In an ideal world, every mother-baby dyad would have access to thorough, accurate, compassionate lactation support from the prenatal period through weaning. Sadly, this is not the case, and sometimes the “support” new families receive is fraught with error– informed by poor (or no) training. Continue reading
This is a guest post from my esteemed colleague, Amy Peterson, BS, IBCLC. I know it will be helpful when choosing a bottle for your baby. Thank you, Amy! Photos in the post (as in all posts on this site) are copyrighted and are used with permission from Peterson & Harmer, Hale Publishing 2009.
Which bottle is most like breastfeeding? That’s the million, make that billion-dollar question! The baby bottle industry in the United States is enormous. And not surprisingly, many of the bottles claim to be most like breastfeeding to win your dollar. Continue reading
My daughter had been nursing exclusively until she was 4 months old. She was always colicky, hard to nurse, and would arch her back and scream during feedings. My nipples were constantly sore. She was diagnosed with acid reflux and put on medication, but it never really helped. We had to start her on solids early at 4 months because she always seemed hungry. Then, at 5 months, she flat out refused to nurse. This time, I knew it was more than just “reflux,” and decided to go digging.
I searched high and low and came across some information regarding tongue ties and lip ties. I immediately made an appointment with our pediatrician to have our daughter checked. He told us that she did not have a tongue tie, and that her lip tie shouldn’t affect feeding, but I had a gut feeling about it and talked to other moms and eventually found Renee–an experienced lactation consultant. (IBCLC)
Even though Renee practiced in another city, an hour away, I made an appointment and went to see her as she has experience in identifying ankyloglossia (tongue tie). It was a wonderful experience. Finally someone listened to me! She was able to identify my daughter’s lip and tongue ties, and help me figure out how to nurse her comfortably, without pain, while waiting to have her ties revised. Renee also contacted my OB and our daughter’s pediatrician to fill them in, and helped us find a wonderful body worker (Michael Hahn) to take our daughter to after her revisions. (Note: Body work is often needed after the ties are revised to resolve any residual tightness in the jaw and other areas.)
We had both the tongue and lip ties clipped. We saw an immediate difference. A few days after the procedure we took our baby for a session of body work with Michael which helped our baby even more. I can’t even begin to describe the difference in my baby since her ties were released, but the short of it is that she is a much more settled, content, happy baby who is gaining weight and growing much more efficiently. For the first time, I have seen her content to nurse and know what “milk drunk” looks like. Her reflux and spitting up have also vanished.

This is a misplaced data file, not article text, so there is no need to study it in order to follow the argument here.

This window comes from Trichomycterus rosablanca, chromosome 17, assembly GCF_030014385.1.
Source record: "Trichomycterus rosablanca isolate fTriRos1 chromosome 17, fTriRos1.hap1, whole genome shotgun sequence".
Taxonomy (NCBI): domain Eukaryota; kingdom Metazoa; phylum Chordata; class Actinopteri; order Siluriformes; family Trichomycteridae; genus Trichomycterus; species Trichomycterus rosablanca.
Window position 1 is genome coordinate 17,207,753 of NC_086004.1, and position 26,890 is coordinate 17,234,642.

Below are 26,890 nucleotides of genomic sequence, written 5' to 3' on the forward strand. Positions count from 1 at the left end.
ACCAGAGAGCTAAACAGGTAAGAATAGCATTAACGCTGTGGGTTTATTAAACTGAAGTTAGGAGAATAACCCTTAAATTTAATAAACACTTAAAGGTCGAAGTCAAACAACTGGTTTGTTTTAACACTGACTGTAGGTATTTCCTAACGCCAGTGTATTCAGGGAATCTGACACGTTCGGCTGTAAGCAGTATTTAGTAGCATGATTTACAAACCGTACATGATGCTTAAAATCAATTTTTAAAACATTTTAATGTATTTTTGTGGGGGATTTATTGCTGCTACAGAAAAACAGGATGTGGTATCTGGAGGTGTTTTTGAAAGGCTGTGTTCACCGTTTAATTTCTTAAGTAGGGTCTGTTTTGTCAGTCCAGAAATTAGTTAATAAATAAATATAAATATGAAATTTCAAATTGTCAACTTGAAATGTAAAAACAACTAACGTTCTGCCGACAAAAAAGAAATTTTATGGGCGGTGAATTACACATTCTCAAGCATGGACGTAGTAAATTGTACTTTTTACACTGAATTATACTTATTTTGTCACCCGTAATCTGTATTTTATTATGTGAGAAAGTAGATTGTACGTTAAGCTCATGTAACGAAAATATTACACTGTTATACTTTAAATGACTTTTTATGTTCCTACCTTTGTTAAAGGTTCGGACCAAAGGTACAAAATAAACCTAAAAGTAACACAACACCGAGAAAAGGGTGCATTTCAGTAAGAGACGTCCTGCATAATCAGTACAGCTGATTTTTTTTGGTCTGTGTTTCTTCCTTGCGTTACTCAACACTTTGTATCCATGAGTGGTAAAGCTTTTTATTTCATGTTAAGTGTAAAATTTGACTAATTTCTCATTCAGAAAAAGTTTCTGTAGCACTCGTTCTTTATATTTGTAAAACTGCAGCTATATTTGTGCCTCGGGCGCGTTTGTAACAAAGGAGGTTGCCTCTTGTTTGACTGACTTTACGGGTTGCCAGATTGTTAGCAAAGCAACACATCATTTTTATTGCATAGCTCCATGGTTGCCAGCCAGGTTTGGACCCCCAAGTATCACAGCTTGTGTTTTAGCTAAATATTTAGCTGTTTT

I am forever grateful to have found someone to listen to me and help me figure out how to continue to breastfeed my sweet girl. I will not hesitate to seek help again with any breastfeeding issues, and when we have our next baby, I am absolutely hiring Renee to come to the hospital!
Note from Renee: I refer most of my local clients to Dr. Chenelle Roberts for tongue and/or lip tie releases. If you’re not local to Seattle, that’s ok! I can help you identify tongue tie with a virtual consultation and can locate a provider local to you for the release.
“Infant formula is almost always more hazardous for the mother and baby than is breast milk with a tiny amount of medication.”
The vast majority of medications, whether over the counter (OTC) or prescription, are considered safe for breastfeeding. Still, many mothers wean unnecessarily when taking a medication. Why is this the case?
I got a massage this afternoon. I told the massage therapist that my shoulder and neck felt “stuck” and there were certain every day activities that I couldn’t do comfortably because the movement in my shoulder was restricted. After an hour of skilled touch, I could move again–without pain.
Sometimes babies are “stuck.” Developing in a small space, the baby may grow with a shoulder pushed up against her jaw. Or with her head turned to one side. When that baby is born, she may continue to tilt her head to one side, or her jaw may look asymmetrical. I pay attention to this because all that muscle tension and asymmetry can interfere with normal infant feeding. Continue reading